Many South Bend streets remain unplowed, task continues into Tuesday

By: Kevin Lewis Email
By: Kevin Lewis Email

Three days into South Bend’s record setting snowfall and many neighborhood streets are still not clear. City plows hit north and south streets and cleared downtown all day Sunday. On Monday, plow drivers took to every residential road running east and west.

However, many residents chose not to move their cars, making snow removal an even more tedious job. Some residents forewent the task, thinking plows would never travel down their road. At the same time, some cars were stuck so deep in the snow that their owners could nor\t get them free.

When you thought Monday’s could not get worse, 12-year-old Sterling Martin had to do chores, in his shorts.

"It feels like I’m in Alaska. Here I am walking so deep. I actually had to dig a whole trail to get to my alley,” Martin said as he trudged through the snow.

His chore list came after South Bend restored normal garbage and recycling pick-up Monday morning.

Along W. Jefferson Boulevard, in front of his home, tire track stood in for lane strips and snow banks took the place of curbs.

"It’s very frustrating,” Richard Peals said as he shoveled his car out. "When it comes down to it, there's nothing you can do against Mother Nature,” Peals added.

Exhaust poured out of cars working with all their might to break free from the snow. It turned out to be an unsuccessful feat for Trina Jones.

"I’d take Tampa, Morocco, anywhere where it's warm. Texas I don't care. Maybe even Mexico, anywhere but here,” Jones said sitting inside her car.

The trouble was all because no snow plow had cleared her stretch of W. Jefferson.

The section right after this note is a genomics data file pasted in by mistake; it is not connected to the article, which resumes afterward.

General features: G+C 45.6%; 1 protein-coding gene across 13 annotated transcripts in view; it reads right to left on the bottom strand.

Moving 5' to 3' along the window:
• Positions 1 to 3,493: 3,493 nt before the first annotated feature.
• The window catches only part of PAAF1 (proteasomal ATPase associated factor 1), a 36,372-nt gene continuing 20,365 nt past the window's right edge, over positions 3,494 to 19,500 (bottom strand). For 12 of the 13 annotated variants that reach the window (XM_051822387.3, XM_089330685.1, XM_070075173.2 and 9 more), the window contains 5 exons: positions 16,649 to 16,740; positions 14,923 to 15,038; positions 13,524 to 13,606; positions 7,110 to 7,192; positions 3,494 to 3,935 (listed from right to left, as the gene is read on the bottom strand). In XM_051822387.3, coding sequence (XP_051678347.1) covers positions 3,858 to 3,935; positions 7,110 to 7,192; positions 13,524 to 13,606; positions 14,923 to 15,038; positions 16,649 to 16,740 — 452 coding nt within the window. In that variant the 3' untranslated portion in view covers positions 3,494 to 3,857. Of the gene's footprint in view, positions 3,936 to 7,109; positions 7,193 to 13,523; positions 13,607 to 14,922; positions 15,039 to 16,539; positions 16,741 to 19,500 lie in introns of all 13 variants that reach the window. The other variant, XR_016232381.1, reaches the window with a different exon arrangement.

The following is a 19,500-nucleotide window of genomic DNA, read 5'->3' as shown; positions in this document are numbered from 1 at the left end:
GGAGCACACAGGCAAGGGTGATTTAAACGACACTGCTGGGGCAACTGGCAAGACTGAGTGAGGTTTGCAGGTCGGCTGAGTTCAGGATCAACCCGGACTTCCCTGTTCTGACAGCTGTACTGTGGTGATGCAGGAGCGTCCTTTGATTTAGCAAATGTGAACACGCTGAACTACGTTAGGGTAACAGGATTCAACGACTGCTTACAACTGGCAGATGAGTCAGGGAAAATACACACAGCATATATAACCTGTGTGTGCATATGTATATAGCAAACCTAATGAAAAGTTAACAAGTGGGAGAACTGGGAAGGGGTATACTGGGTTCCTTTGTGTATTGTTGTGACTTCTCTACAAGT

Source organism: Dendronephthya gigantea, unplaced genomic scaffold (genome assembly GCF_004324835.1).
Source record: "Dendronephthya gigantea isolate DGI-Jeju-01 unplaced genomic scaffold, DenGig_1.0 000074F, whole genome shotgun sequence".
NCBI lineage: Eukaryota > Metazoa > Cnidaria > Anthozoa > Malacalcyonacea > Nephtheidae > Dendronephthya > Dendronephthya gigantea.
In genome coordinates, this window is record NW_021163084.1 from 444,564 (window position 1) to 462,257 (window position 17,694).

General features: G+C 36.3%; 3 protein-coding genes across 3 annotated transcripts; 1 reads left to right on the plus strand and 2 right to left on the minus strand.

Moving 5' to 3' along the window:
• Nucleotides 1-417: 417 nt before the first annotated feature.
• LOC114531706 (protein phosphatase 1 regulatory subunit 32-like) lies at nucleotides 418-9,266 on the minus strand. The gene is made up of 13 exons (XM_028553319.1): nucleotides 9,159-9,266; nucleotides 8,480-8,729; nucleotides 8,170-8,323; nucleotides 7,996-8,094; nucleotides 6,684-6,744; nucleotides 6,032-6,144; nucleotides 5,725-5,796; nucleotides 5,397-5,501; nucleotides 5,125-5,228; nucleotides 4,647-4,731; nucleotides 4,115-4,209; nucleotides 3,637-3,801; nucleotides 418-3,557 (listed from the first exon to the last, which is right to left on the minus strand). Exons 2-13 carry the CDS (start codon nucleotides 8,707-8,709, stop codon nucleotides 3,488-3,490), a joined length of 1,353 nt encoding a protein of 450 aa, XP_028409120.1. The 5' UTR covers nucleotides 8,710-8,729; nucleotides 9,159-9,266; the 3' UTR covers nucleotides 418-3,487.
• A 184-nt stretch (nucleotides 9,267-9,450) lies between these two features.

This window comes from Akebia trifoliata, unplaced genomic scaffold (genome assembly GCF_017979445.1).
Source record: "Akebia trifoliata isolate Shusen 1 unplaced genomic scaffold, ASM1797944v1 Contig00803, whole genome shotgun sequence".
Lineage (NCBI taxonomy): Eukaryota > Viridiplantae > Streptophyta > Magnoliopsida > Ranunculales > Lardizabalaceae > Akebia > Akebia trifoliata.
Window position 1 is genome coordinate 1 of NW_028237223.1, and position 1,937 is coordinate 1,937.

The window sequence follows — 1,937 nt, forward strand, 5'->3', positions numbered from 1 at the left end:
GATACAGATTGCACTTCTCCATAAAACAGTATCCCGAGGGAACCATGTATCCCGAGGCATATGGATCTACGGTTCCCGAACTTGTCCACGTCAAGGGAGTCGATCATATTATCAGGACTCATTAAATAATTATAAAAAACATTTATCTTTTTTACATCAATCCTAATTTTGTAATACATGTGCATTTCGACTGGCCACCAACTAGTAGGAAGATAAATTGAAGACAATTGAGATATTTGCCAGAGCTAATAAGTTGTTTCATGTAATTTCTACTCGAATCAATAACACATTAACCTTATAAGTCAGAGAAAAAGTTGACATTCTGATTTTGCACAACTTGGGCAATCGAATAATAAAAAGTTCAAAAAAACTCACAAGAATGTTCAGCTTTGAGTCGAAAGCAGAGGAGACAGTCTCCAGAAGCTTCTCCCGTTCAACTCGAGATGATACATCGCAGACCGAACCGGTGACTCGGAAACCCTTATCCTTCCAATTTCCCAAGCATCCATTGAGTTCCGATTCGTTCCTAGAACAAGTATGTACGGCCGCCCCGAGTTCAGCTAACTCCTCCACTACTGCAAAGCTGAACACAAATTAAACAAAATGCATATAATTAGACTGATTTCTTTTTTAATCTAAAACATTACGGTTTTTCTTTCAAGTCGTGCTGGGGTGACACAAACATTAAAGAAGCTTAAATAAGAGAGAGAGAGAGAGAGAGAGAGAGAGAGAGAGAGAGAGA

"The corners are rough, people still get stuck there,” Chris Morrissey said with a grin on his face. Morrissey had the luxury of a four wheel drive vehicle.

Suddenly, on the horizon, an orange truck with a large steel device appeared, causing an exodus of cars.

“Move over onto this side,” neighbor Phrazier Gilbert hollered as he directed cars from the plow’s path.

"The plow is coming, we've been waiting for our turn and now it’s here,” another man said as he sped off.

"It took them two days, but we're getting it cleared now. I can go back to work,” Gilbert added.

But not everyone got the warning in time.

"Some good advice, if you have a garage - use it,” Marline Richardson said as she dug her car out. If Saturday’s 26 inches was not enough, Monday’s plow job shoveled even more snow atop her car.

"I hope the city doesn't think my car’s abandoned and then tow it,” Richardson said laughingly.

Missing hub caps and a side view mirror, Richardson worked for hours so her beloved Chevy Corsica could once again see the light of day and avoid any tickets.

“She’s from 1991, a true American classic. I'm not giving up on her yet,” Richardson concluded as she continued to work away at the snow.

With 500 miles of streets, safely clearing roadways in South Bend is no easy task. Given the number of roadways with multiple lanes, plows have to actually clear 2200 miles of roads; in other words, the distance from the Notre Dame Stadium to Los Angeles.

Plows will continue to clear all east-west roadways throughout Monday night. Then on Tuesday, city crews will shift their focus to all streets remaining in poor condition.

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